Candidates for Wyoming House District 29 talk state budget, revenue | State

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SHERIDAN — Three candidates — Republicans Gary Miller and Ken Pendergraft and Democrat Martha Wright — are seeking to serve as Sheridan’s newest legislator, representing House District 29.

The Sheridan Press asked each candidate the same question: What do you see as the future of the state’s budget? How would you balance the state’s needs with the resources you have?

Both Republican candidates for the district expressed concerns about state and federal governments being overgrown and meddlesome, particularly in terms of federal regulations but offered distinct solutions for how to balance Wyoming’s budget despite decreasing fossil fuel revenues. Wright, meanwhile, said federal funding options could be a boon for Wyoming residents and businesses.

Miller said his experience running his own financial firm, Frontier Asset Management, and serving on the Sheridan Memorial Hospital Board of Trustees for more than a decade would lead him to approach state government leadership with a business-like mindset.

As a result, Miller said he would search for alternative revenue sources generated by other energy sources, such as wind, solar and nuclear power. Miller said revenues from gambling and cannabis product sales could also increase Wyoming’s tax revenue, but the candidate said he’d like to learn more about those two possibilities before advocating for them.

Meanwhile, Miller said he would examine the hundreds of line items in the state’s budget as a legislator and determine potential to cut excessive government spending.

“Wyomingites aren’t looking for some kind of free lunch. They just want fair,” Miller said.

Ultimately, Miller argued Wyoming has time to experiment with alternative revenue sources and trim areas of excess spending areas, and he can help find outside-the-box solutions to the challenge.

Pendergraft, who also ran for House District 29 in 2020, took a different approach. First, he said, oil, gas and coal are here to stay; wind, solar and other renewable energy sources are still in their infancy and not going to take over any time soon.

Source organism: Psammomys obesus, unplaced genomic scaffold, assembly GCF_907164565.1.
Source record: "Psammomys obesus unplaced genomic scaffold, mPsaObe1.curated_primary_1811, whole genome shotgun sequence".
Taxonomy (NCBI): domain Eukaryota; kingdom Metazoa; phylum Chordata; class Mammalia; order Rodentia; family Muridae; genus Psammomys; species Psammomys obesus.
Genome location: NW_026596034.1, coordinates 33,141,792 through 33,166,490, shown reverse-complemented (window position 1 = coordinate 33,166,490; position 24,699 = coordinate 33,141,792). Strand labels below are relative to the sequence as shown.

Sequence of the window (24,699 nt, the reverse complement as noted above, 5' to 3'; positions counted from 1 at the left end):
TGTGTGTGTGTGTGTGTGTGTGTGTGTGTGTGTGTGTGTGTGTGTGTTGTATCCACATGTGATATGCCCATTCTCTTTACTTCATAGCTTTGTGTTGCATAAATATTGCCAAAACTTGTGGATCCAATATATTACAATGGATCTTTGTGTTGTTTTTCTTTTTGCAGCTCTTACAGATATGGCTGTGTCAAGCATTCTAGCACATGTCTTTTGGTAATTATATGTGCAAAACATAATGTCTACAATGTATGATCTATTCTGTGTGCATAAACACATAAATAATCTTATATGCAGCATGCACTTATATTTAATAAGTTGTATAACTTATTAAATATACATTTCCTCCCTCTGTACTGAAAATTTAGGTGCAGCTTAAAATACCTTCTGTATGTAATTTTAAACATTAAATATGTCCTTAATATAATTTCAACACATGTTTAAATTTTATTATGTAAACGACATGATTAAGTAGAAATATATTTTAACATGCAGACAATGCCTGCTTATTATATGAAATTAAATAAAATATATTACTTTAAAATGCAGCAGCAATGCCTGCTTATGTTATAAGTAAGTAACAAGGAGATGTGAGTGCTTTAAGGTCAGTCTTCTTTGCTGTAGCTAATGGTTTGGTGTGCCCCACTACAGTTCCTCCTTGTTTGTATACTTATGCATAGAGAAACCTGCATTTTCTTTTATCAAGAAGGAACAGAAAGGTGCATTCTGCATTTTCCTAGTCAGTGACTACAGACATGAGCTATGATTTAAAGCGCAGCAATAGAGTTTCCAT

“The idea that we don’t need oil and gas and coal is just lunacy,” Pendergraft said.

Second, Pendergraft argued, there’s no need to recoup lost mineral revenues.

“We don’t need to replace that money…” Pendergraft said. “Wyoming’s government is way too big.”

Instead of searching for additional revenue sources, Pendergraft explained the state’s government should shrink with decreasing revenues, performing only the duties enshrined in Wyoming’s Constitution and cutting out the rest. For instance, the Legislature’s responsibility to establish public schools is included in Title 7 of the Wyoming Constitution but Pendergraft said the state could decrease public education costs by spending less on school administrators.

Similarly, Pendergraft argued the state should not accept federal funds to add charging stations for electric vehicles. When oil companies started setting up gas stations, Pendergraft said, there was no federal funding involved. The same should apply to electric vehicle charging; government spending on such a thing is superfluous, he said.

Wright, meanwhile, took a different approach to the budget question, arguing accepting federal funding could make life better for Wyoming residents.

Wright is new to the political process. In early May, running for public office was the furthest thing from her mind, Wright said, but she became a candidate after attending the state Democratic convention in Rock Springs.

“I realized that if I didn’t [run], the public hears one voice, one story…I wanted to be that alternative voice,” Wright said.

Wright said it was appropriate for state and federal governments to invest in electric vehicle and renewable energy infrastructure, and one of her priorities would be passing Medicaid expansion, increasing health care funding from the federal government. There are federal funding options available to support Wyoming residents and businesses, including the state’s tourism industry.

Margaret O’Hara is a reporter at The Sheridan Press. 



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